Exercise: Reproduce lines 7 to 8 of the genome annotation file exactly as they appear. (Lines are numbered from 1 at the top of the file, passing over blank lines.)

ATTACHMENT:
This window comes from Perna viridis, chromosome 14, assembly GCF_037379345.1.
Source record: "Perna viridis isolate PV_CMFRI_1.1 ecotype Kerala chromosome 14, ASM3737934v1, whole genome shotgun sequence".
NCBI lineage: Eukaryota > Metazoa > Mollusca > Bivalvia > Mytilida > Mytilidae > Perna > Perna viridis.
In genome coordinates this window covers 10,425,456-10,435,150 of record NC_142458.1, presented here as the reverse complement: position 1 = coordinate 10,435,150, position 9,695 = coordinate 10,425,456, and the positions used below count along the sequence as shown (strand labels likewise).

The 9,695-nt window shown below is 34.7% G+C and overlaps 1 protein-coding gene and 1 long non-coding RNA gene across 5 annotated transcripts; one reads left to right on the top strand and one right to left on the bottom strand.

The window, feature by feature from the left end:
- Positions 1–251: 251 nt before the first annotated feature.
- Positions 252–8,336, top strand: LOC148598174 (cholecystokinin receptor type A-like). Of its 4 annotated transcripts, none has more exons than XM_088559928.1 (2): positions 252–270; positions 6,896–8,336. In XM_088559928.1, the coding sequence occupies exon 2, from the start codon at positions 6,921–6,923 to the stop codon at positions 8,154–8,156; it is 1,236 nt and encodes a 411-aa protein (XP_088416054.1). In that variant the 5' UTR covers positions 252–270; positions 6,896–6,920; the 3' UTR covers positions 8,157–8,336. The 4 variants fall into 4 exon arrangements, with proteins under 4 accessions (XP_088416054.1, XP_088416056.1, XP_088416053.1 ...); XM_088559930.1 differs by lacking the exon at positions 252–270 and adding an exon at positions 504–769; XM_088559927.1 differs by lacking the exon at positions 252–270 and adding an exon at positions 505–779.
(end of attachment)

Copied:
- Positions 1–251: 251 nt before the first annotated feature.
- Positions 252–8,336, top strand: LOC148598174 (cholecystokinin receptor type A-like). Of its 4 annotated transcripts, none has more exons than XM_088559928.1 (2): positions 252–270; positions 6,896–8,336. In XM_088559928.1, the coding sequence occupies exon 2, from the start codon at positions 6,921–6,923 to the stop codon at positions 8,154–8,156; it is 1,236 nt and encodes a 411-aa protein (XP_088416054.1). In that variant the 5' UTR covers positions 252–270; positions 6,896–6,920; the 3' UTR covers positions 8,157–8,336. The 4 variants fall into 4 exon arrangements, with proteins under 4 accessions (XP_088416054.1, XP_088416056.1, XP_088416053.1 ...); XM_088559930.1 differs by lacking the exon at positions 252–270 and adding an exon at positions 504–769; XM_088559927.1 differs by lacking the exon at positions 252–270 and adding an exon at positions 505–779.